Guide to Workers' Comp Lingo - Des Moines, IA

The workers' compensation system will bury you with technical jargon, lingo or acronyms. Here are a few examples: Do you know what HP means? What about PPD? Do you know why or when you receive either type of benefit?

We suspect the answer to these questions is you do not understand the terms. If you think you understand them, you are probably wrong, because the definitions change based upon any number of factors. This is why we urge you to pick up the phone and give us a call.

At Lawyer, Lawyer, Dutton & Drake, LLP we've done this work for a long time, have a lot of experience through repetition and stay current on the law. There is no sense torturing yourself trying to understand what is very difficult for most attorneys to understand. Give us a call to discuss what is confusing you today. There is no charge for talking about your case.

Below is a list of definitions to consider while making your call to us:

Lump Sum Settlement – This means cash paid today. However, it's important to realize the insurance company wants something in return. In exchange for offering you a certain amount of cash up front, the insurance company will require you accept a final settlement. This means once you accept the settlement and the lump sum of money, you will lose your right to seek any future benefits.

The bottom line is that cash settlements are tricky because the insurance companies will expect you to assume every future risk possible. Call us.

SOL – Statute of Limitations

There are variable time limits in which a suit must be filed or you waive your right to any recovery. In some cases, this is two years from the date of your injury. In other cases it can be two years from the date you were last paid weekly benefits. This is very complex so feel free to talk with one of the attorneys about this potential problem, especially if you have been paid weekly benefits. And remember, just because they paid for some medical bills, it does not mean your time limit is extended.

90-Day Notice – One of the first things to do after an on-the-job accident is to notify your employer in writing. You technically have 90 days to provide your employer with this written notice (unless he or she is already aware of the injury), but it's best to do it as soon as possible. In most cases, failing to notify your employer within 90 days means you lose the right to pursue a workers' compensation claim. However, there are certain exceptions, so contact one of our lawyers to learn more.

PPD – Permanent Partial Disability

Once you either return to work or your doctor decides your condition will not improve any more, the insurance company will pay you PPD benefits. The amount of money the insurance company pays will depend on how many weeks of workers' compensation it believes is fair. This is the core concept to value in your case, but it has many names and is difficult to understand just by reading websites. We can explain what it means for you personally.

TTD – Temporary Total Disability/Healing Period

If you were injured on the job to such an extent you missed work during the time you were recovering from your injury, you may be entitled to what is called temporary total disability payments or healing period payments. These payments commence on the fourth day of disability after your injury. If your inability to work extends beyond the fourteenth day following the injury, your employer is required to add an additional three days of payments to your check during the third week to make up for the three-day waiting period. Typically, the employer's insurance company will voluntarily make these payments during the period you are unable to work.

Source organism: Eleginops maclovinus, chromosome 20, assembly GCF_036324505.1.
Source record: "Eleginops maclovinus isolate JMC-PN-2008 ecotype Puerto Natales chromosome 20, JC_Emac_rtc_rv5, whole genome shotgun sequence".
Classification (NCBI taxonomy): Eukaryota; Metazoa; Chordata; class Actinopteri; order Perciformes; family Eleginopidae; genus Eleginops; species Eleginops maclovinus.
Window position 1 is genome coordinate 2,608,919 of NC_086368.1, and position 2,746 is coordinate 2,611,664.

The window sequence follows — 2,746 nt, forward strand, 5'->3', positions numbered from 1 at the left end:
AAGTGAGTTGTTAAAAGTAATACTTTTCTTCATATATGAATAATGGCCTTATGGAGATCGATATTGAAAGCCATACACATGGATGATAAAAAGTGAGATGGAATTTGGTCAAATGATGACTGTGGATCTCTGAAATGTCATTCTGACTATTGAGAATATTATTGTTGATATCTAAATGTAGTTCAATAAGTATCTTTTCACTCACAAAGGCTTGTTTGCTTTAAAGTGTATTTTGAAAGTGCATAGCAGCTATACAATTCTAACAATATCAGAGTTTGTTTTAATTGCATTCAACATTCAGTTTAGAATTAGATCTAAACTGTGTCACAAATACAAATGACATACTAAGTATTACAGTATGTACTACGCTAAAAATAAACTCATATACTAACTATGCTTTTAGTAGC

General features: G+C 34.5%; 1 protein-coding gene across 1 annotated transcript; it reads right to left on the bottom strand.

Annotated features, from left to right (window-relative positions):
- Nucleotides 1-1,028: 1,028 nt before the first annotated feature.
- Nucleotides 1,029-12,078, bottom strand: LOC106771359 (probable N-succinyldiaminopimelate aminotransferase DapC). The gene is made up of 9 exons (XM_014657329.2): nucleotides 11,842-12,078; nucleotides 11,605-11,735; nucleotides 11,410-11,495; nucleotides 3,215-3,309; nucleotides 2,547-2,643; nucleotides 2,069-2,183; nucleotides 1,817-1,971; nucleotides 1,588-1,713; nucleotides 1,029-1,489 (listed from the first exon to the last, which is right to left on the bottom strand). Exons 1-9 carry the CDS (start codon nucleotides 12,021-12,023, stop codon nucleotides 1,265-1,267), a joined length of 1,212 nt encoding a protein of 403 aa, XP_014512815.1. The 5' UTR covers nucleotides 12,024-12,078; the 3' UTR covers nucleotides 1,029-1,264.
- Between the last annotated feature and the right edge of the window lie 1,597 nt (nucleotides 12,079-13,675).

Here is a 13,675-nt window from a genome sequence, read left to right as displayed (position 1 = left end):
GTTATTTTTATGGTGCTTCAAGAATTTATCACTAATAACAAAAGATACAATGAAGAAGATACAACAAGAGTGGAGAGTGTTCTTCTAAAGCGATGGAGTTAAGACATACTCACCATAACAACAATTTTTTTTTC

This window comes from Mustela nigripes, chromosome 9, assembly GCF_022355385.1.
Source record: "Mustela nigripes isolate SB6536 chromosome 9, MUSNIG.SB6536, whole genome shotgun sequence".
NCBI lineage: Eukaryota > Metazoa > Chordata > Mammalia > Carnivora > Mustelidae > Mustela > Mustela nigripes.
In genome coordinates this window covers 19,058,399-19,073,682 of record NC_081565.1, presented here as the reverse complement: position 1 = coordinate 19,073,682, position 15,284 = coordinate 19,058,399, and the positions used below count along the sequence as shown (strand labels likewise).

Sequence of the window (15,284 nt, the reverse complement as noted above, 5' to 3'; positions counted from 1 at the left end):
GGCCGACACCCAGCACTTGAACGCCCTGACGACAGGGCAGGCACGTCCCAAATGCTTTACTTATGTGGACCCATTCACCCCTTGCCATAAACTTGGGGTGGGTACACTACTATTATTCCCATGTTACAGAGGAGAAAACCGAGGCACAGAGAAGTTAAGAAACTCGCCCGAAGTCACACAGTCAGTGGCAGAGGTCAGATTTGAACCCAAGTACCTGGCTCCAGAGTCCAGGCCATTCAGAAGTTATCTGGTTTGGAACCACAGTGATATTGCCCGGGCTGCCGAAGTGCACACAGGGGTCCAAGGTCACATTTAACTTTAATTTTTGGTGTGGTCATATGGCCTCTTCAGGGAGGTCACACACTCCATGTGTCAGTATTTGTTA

PTD Permanent Total Disability

If you are unable to return to work for the rest of your life because of a compensable injury other than a scheduled member injury, you are entitled to permanent total disability benefits as long as you remain disabled for life. This is another name for PPD.

Scheduled Member – Certain types of disabling conditions – such as losing the ability to use a scheduled member – can potentially qualify you for compensation for a certain number of weeks, regardless of whether you are able to work during that time period or not. A scheduled member can include an arm, leg, finger, toe, foot, eye, etc.

Body as a Whole (BAW) – If your injury permanently disables more than a scheduled member – if it affects your head or torso, for instance – it can potentially qualify you for permanent partial disability (PPD) benefits. The most common types of body as a whole injuries involve damage to the back or hip. BAW can also include psychological injuries.

Industrial Disability – No single factor governs the determination of an industrial disability. In most cases, the decision is up to the Iowa Work Comp Commissioner. The commissioner will look at a variety of factors in deciding whether you qualify for industrial disability benefits. These factors include your education, your physical limitations, your work history and your age. Industrial disability is another type of permanent partial disability (PPD).

Death Benefits – If a compensable injury ended up causing the death of your spouse or parent, you may be eligible for death benefits. A surviving spouse is eligible to collect the benefits until he or she remarries. A dependent child is eligible for the benefits until he or she turns 18 (or 25, if he or she is attending college full-time). Family members other than spouses and children may also potentially qualify for death benefits if they were financially dependent upon the deceased employee.

Call our office in West Des Moines at 515-224-4400 or contact us by email today for a free consultation.